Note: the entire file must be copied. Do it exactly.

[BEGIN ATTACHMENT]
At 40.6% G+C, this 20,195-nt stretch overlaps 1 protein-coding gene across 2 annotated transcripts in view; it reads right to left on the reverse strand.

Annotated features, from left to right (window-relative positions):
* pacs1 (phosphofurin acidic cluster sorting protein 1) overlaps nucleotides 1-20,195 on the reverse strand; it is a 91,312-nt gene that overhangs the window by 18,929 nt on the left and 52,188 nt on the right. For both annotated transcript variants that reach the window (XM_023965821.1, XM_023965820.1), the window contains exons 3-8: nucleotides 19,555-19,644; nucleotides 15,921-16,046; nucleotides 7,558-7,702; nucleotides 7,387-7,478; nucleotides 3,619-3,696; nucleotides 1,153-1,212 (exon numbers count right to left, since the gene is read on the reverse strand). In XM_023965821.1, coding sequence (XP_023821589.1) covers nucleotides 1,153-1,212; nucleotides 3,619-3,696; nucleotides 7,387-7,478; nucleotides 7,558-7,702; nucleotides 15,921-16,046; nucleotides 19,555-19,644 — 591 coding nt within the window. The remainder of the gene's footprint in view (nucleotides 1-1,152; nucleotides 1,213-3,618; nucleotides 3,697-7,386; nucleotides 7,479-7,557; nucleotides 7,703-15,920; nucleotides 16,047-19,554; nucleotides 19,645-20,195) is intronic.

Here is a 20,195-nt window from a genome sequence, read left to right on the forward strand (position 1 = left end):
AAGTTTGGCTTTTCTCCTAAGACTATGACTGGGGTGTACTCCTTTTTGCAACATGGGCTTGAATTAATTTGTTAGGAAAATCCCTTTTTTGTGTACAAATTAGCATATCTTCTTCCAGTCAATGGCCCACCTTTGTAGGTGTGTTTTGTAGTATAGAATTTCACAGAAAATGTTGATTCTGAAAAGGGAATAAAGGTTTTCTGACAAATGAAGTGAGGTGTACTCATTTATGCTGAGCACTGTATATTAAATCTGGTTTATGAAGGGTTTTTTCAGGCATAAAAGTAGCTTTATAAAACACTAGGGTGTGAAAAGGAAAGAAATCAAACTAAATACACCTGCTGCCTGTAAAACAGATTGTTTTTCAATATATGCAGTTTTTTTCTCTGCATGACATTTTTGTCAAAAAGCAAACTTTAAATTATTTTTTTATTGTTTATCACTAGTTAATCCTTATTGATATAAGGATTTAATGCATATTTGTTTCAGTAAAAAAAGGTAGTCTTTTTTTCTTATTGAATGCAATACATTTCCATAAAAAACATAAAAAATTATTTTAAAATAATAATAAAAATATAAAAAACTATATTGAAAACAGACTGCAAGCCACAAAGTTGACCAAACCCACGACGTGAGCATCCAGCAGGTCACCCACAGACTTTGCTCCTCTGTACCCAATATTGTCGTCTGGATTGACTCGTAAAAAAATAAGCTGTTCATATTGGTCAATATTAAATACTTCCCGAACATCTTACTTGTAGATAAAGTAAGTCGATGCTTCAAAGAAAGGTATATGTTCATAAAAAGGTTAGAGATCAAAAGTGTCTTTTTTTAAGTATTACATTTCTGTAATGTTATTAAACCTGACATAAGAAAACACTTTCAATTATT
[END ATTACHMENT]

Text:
At 40.6% G+C, this 20,195-nt stretch overlaps 1 protein-coding gene across 2 annotated transcripts in view; it reads right to left on the reverse strand.

Annotated features, from left to right (window-relative positions):
* pacs1 (phosphofurin acidic cluster sorting protein 1) overlaps nucleotides 1-20,195 on the reverse strand; it is a 91,312-nt gene that overhangs the window by 18,929 nt on the left and 52,188 nt on the right. For both annotated transcript variants that reach the window (XM_023965821.1, XM_023965820.1), the window contains exons 3-8: nucleotides 19,555-19,644; nucleotides 15,921-16,046; nucleotides 7,558-7,702; nucleotides 7,387-7,478; nucleotides 3,619-3,696; nucleotides 1,153-1,212 (exon numbers count right to left, since the gene is read on the reverse strand). In XM_023965821.1, coding sequence (XP_023821589.1) covers nucleotides 1,153-1,212; nucleotides 3,619-3,696; nucleotides 7,387-7,478; nucleotides 7,558-7,702; nucleotides 15,921-16,046; nucleotides 19,555-19,644 — 591 coding nt within the window. The remainder of the gene's footprint in view (nucleotides 1-1,152; nucleotides 1,213-3,618; nucleotides 3,697-7,386; nucleotides 7,479-7,557; nucleotides 7,703-15,920; nucleotides 16,047-19,554; nucleotides 19,645-20,195) is intronic.

Here is a 20,195-nt window from a genome sequence, read left to right on the forward strand (position 1 = left end):
AAGTTTGGCTTTTCTCCTAAGACTATGACTGGGGTGTACTCCTTTTTGCAACATGGGCTTGAATTAATTTGTTAGGAAAATCCCTTTTTTGTGTACAAATTAGCATATCTTCTTCCAGTCAATGGCCCACCTTTGTAGGTGTGTTTTGTAGTATAGAATTTCACAGAAAATGTTGATTCTGAAAAGGGAATAAAGGTTTTCTGACAAATGAAGTGAGGTGTACTCATTTATGCTGAGCACTGTATATTAAATCTGGTTTATGAAGGGTTTTTTCAGGCATAAAAGTAGCTTTATAAAACACTAGGGTGTGAAAAGGAAAGAAATCAAACTAAATACACCTGCTGCCTGTAAAACAGATTGTTTTTCAATATATGCAGTTTTTTTCTCTGCATGACATTTTTGTCAAAAAGCAAACTTTAAATTATTTTTTTATTGTTTATCACTAGTTAATCCTTATTGATATAAGGATTTAATGCATATTTGTTTCAGTAAAAAAAGGTAGTCTTTTTTTCTTATTGAATGCAATACATTTCCATAAAAAACATAAAAAATTATTTTAAAATAATAATAAAAATATAAAAAACTATATTGAAAACAGACTGCAAGCCACAAAGTTGACCAAACCCACGACGTGAGCATCCAGCAGGTCACCCACAGACTTTGCTCCTCTGTACCCAATATTGTCGTCTGGATTGACTCGTAAAAAAATAAGCTGTTCATATTGGTCAATATTAAATACTTCCCGAACATCTTACTTGTAGATAAAGTAAGTCGATGCTTCAAAGAAAGGTATATGTTCATAAAAAGGTTAGAGATCAAAAGTGTCTTTTTTTAAGTATTACATTTCTGTAATGTTATTAAACCTGACATAAGAAAACACTTTCAATTATT